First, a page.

Active tuberculosis

Active tuberculosis is an infectious disease caused mainly by Mycobacterium tuberculosis, less commonly – Mycobacterium bovis. M.tuberculosis primarily affects lungs but may also disseminate throughout the body affecting various organs. The infection may lie latent within healed, fibrotic and/or calcific granulomata for the whole life. Under certain circumstances granulomas break down, mycobacteria start to replicate causing the development of symptomatic disease also known as active tuberculosis.

Active tuberculosis: factors associated with the increased the risk of developing active disease

 Factors which impair the immunity are associated with an increased risk of tuberculosis including:

  • HIV infection is one of the most important and the most common comorbidities related to TB. It is suggested that HIV/AIDS increases risk of developing TB up to 37 times. ;

    Active tuberculosis

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  • Malnutrition and causative disorders are associated with weakened immunity and, respectively, with the risk of developing TB;
  • Intravenous drug abuse is a known risk factor for HIV and TB an also associated with poor adherence to treatment and drug-resistance;
  • Immunosuppressive/corticosteroid therapy inhibits natural body defense mechanisms and, respectively, those who receive such treatment are at risk of developing TB;
  • Diabetes mellitus, chronic renal failure and hemodialysis are known to affect a person’s immune system, so it impairs body’s ability to resist infection;
  • Vitamin D deficiency is associated with impaired immune response ;
  • Alcohol abuse is known to increase risk of TB by 3 times and is also associated with poor treatment adherence, which in turn increases risk of developing multiple drug-resistance;
  • Silicosis and other chronic lung diseases interfere with macrophageal system and increase the probability of developing TB;
  • Smoking increases the risk of TB two-threefold. Along with tuberculosis smoking damages lungs and therefore is associated with poor treatment results. If the person who suffers from tuberculosis is smoking he/she is recommended to quit smoking;

Active tuberculosis Pulmonary tuberculosis

Secondary tuberculosis occurs due  to the reactivation of the latent infection. It typically affects the apical and posterior segments of the upper lobes of the lungs. The superior segments of the lower lobes may also be involved.

A cough lasting longer than for 3 weeks with the discharge of sputum is suggestive of tuberculosis. Initially the cough may be dry/nonproductive and typically occurs in the morning, but later it becomes productive with the discharge of sputum. The sputum may have different appearance: it may be clear, green or yellowish (purulent sputum), it may contain various amounts of blood – from a few spots to sudden episodes of cough with large amounts of blood (hemoptysis) due to the erosion of of a pulmonary blood vessel.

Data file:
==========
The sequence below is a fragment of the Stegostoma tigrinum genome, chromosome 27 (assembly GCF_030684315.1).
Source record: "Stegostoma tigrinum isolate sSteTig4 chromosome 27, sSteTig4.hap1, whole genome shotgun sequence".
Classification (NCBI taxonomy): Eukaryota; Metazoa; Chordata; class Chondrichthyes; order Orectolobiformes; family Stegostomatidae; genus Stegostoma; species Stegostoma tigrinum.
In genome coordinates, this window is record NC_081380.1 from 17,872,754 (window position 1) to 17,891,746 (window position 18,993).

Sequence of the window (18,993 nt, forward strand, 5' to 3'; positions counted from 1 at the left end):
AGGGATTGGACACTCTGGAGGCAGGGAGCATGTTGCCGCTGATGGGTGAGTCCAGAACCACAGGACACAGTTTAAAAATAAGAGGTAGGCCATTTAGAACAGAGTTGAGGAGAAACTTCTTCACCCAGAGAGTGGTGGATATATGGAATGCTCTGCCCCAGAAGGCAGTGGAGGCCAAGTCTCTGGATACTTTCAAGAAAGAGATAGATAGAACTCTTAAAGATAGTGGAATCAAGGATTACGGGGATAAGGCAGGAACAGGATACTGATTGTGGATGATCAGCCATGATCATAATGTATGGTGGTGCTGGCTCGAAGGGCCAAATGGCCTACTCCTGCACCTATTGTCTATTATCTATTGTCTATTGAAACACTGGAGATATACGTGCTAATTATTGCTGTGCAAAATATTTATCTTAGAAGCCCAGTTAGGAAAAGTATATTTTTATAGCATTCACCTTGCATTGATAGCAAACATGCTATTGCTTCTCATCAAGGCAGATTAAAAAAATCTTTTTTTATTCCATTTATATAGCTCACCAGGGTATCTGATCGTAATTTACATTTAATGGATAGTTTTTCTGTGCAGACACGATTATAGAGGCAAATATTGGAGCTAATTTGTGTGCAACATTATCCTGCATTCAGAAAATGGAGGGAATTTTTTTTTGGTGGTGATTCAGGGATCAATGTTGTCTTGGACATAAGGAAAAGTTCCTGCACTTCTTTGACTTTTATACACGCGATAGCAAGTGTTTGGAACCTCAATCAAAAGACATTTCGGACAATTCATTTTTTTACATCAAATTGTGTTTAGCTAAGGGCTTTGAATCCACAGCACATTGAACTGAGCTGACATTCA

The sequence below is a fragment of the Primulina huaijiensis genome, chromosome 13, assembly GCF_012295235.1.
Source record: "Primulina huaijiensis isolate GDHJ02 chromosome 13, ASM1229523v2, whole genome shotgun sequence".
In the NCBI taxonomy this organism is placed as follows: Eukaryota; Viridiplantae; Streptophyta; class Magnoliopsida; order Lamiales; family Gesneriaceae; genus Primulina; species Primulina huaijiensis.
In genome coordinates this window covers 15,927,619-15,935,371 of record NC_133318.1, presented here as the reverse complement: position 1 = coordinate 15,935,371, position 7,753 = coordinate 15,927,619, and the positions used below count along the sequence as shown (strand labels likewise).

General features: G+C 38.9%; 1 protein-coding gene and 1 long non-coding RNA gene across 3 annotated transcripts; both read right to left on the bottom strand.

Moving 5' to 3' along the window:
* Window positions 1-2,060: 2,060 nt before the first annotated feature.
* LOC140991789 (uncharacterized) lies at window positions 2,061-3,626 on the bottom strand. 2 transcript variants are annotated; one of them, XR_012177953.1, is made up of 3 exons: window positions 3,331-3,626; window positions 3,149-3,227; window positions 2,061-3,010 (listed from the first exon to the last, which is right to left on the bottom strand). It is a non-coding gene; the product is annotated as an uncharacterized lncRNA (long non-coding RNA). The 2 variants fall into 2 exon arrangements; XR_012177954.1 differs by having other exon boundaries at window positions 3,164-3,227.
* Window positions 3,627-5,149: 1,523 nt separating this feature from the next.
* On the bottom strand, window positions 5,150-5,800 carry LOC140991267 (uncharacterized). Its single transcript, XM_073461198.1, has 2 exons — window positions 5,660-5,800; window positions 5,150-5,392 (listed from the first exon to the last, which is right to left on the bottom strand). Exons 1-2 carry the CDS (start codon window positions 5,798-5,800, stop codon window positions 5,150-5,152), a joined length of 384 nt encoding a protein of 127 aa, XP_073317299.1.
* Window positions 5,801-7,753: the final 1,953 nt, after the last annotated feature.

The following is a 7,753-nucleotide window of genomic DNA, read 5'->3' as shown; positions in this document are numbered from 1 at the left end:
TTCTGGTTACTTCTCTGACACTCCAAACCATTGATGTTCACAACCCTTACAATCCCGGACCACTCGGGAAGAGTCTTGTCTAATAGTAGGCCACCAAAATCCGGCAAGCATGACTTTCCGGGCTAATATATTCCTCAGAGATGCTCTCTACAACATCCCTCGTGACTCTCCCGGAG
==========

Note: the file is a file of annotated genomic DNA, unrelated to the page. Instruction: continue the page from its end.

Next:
Subpleural lesions (meaning that these lesions are located close to the surface of the lung, right under the pleura) and involvement of the pleura may cause chest wall pain which worsens on breathing and coughing.

If the large areas of the lungs are affected breathlessness (dyspnea) develops which significantly worsens the course of the disease and person’s well-being.

Other symptoms are nonspecific:

  • Loss of weight;
  • Low-grade persistent fever and sweating;
  • Tiredness;
  • General malaise;
  • Loss of appetite (anorexia);

Extrapulmonary tuberculosis

  • Tuberculous lymphadenitis (scrofula disease) is one of the most common extrapulmonary manifestations of tuberculosis, characterized by an inflammation of the cervical lymph nodes. Typically on the neck are detected as unilateral, less frequently – bilateral painless enlarged firm cervical node/nodes with unchanged skin over them.
  • Pleural tuberculosis occurs when the pleura is involved.
  • Tuberculosis of the upper airways develops in case of advanced cavitary tuberculosis. The larynx, pharynx and epiglottis may be affected resulting in hoarseness, dysphonia and impaired swallowing.
  • Genitourinary tuberculosis causes frequent urination, difficulties and pain while urinating, hematuria (bloody urine) and abdominal/flank pain.
  • Bone tuberculosis typically affects weight-bearing joints – the spine, knees and hips leading to pain in these joints, swellings and movements limittions.
  • Tuberculous meningitis develops when mycobacteria get into the subarachnoid space. Symptoms include headache and slight mental changes after a low-grade fever, malaise, anorexia, and irritability for severl weeks. Innervations of the face may also suffer.
  • Miliary/disseminated tuberculosis occurs due to hematogenous spread of the bacilli all over the body causing the corresponding symptoms.

Diagnosis of active tuberculosis

A diagnosis of active tuberculosis is made based on the results of chest X-rays and multiple sputum cultures (at least three) for Mycobacteria tuberculosis. Tissue biopsy may also be performed, especially for extrapulmonary tuberculosis.

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